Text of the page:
A perfect crust for a fruit tart

July 12, 1998|By KNIGHT/RIDDER TRIBUNE

"Oh, blackberry tart, with berries as big as your thumb, purple and black, and thick with juice, and a crust to endear them that will go to cream in your mouth, and both passing down with such a taste that will make you close your eyes and wish you might live forever in the wideness of that rich moment."

Just reading the words of Welsh-born writer Richard Llewellyn makes the mouth water and memories of ripe fruit in sweet crusts come alive.

Summer fruits may be the stars of our seasonal desserts

today, but their supporting cast of crisp and buttery, spicy and nutty crusts brings out the best in their incredibly varied flavors.

In her new book "Great Pies & Tarts" (Clarkson N. Potter Inc., $35), Carole Walter shares tips about making these rich bases for show-stopping results.

European-style tart doughs differ from their American pie-dough cousins by the size of the flakes formed when butter is cut into flour. Tart doughs use smaller flakes of fat, which bake into more compact layers. The finished crusts are sturdier and less fragile than pie doughs, balancing juice-laden fruit fillings perfectly.

These showier tarts are unmolded, making them easier to slice. Put one on your summer buffet table, and you won't have the mess of cutting a pie.

Do your doughs have a ten-dency toward dryness, driving you to overwork the dough to keep it together? Walter has the answer. Spoon flour into a dry-measure cup and don't tap down, which packs flour. If you're a tapper, place the cup right on the kitchen counter and don't lift it. According to Walter, packing can result in up to 25 percent more flour in your dough.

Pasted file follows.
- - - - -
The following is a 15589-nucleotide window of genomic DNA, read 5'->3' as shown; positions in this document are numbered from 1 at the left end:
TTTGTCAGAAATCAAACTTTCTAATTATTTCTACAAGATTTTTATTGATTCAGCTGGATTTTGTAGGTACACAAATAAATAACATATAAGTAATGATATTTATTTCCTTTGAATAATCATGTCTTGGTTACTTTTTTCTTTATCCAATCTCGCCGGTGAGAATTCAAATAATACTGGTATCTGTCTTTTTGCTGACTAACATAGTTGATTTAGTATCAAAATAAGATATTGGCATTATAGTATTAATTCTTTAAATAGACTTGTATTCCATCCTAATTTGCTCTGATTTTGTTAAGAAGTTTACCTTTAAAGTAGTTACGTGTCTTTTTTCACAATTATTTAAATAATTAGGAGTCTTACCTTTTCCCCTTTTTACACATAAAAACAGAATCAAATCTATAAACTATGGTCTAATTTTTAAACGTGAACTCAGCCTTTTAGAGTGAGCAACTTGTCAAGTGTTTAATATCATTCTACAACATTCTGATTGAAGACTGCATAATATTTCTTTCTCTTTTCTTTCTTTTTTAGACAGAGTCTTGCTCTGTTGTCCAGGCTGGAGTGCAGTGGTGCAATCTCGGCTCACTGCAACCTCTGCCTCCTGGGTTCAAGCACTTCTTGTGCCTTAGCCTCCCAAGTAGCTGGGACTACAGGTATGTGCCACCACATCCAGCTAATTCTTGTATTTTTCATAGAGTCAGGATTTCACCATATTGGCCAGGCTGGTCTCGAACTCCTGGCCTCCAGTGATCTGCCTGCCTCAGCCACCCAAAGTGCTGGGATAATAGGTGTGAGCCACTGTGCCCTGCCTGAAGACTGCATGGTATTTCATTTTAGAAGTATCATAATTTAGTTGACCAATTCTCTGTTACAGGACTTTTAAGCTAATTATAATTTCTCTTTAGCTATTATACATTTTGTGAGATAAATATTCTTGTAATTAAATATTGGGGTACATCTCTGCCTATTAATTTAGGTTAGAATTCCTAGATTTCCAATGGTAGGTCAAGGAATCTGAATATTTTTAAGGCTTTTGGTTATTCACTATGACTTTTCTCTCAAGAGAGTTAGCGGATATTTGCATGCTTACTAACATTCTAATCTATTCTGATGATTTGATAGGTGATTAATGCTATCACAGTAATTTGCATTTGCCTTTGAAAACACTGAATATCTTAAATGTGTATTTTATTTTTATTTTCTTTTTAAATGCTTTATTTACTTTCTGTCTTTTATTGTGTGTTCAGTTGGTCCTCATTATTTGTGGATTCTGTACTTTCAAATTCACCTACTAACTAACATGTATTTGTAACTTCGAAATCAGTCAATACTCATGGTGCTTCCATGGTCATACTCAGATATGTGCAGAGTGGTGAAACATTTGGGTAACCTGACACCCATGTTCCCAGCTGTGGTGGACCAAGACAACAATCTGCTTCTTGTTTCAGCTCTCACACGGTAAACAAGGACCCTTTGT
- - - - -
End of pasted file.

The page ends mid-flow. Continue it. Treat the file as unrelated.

We put this to the test. We made some dough twice, first

using our usual method of dipping the measuring cup into a canister of flour and leveling off the top with a straight spatula. The result was a dry dough that wouldn't hold together and wouldn't roll out. We ended up patting it into a tart pan. The baked crust was a little tough, a natural effect of overworking.

When we used Walter's method, the dough was smooth and easy to work with. The baked crust was tender and nutty, a delicious complement to the peaches and berries.

Baltimore Sun Articles
|
|
|
Please note the green-lined linked article text has been applied commercially without any involvement from our newsroom editors, reporters or any other editorial staff.